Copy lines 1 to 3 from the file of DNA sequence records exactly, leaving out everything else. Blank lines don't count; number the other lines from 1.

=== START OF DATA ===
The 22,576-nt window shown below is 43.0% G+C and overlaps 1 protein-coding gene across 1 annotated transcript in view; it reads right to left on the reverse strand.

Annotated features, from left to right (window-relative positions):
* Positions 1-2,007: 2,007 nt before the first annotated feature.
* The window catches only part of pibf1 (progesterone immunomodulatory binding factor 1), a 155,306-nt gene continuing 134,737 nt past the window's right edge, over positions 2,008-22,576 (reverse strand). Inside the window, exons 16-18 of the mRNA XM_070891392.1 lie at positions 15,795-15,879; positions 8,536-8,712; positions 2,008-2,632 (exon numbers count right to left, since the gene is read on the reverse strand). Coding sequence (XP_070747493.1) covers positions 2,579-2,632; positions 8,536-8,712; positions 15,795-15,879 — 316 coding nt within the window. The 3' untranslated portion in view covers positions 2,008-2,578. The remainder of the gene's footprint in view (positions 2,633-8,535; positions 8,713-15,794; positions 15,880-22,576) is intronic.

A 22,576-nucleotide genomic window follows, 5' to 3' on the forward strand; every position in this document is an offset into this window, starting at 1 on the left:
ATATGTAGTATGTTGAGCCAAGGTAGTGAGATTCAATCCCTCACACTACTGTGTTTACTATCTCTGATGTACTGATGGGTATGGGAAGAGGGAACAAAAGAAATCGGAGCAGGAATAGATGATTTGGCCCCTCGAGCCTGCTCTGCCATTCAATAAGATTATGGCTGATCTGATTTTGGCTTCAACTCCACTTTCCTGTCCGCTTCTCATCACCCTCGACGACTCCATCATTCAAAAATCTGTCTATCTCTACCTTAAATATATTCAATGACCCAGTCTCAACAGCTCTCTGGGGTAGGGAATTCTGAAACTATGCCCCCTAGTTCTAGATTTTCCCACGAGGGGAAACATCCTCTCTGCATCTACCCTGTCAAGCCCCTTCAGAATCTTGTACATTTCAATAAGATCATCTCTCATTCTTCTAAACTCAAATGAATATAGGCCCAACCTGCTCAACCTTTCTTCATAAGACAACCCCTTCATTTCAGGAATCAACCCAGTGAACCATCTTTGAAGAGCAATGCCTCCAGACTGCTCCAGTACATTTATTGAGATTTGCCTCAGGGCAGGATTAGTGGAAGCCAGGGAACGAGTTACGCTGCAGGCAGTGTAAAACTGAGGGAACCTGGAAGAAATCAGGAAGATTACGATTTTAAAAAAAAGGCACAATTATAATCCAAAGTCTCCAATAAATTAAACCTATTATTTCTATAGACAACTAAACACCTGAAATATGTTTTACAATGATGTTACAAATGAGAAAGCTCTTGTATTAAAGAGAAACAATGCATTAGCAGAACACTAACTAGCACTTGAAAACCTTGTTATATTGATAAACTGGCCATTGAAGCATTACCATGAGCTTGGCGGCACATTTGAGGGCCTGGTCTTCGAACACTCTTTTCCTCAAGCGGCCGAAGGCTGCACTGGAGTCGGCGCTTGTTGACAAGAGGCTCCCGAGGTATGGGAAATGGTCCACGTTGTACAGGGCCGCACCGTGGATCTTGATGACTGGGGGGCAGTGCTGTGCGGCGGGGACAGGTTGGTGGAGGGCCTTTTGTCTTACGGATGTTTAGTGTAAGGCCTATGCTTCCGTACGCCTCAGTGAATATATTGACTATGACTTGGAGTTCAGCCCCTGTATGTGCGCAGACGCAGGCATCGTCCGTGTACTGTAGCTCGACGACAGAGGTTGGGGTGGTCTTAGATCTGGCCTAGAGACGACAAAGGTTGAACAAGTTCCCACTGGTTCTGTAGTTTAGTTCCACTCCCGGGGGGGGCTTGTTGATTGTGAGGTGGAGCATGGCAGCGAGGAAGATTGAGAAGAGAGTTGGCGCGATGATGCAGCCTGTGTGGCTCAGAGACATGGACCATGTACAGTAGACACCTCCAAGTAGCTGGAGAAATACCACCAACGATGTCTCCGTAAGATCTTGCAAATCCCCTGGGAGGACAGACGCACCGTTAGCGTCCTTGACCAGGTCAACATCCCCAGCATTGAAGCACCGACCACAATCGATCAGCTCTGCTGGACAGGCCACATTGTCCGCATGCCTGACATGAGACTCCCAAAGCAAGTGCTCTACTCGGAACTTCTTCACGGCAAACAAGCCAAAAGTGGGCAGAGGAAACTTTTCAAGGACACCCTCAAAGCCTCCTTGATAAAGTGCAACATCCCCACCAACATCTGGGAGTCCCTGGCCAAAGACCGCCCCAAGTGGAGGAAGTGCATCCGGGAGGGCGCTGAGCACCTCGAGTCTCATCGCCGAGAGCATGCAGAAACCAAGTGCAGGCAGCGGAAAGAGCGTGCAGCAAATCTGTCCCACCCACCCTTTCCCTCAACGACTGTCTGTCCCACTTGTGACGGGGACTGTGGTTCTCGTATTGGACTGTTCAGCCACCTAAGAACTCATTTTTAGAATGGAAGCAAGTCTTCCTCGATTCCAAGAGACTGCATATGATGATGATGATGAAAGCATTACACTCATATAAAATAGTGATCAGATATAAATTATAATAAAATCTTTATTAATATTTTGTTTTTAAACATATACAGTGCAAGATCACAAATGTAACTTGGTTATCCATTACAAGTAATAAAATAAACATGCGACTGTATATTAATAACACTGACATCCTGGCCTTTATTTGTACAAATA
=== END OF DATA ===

The 22,576-nt window shown below is 43.0% G+C and overlaps 1 protein-coding gene across 1 annotated transcript in view; it reads right to left on the reverse strand.

Annotated features, from left to right (window-relative positions):
* Positions 1-2,007: 2,007 nt before the first annotated feature.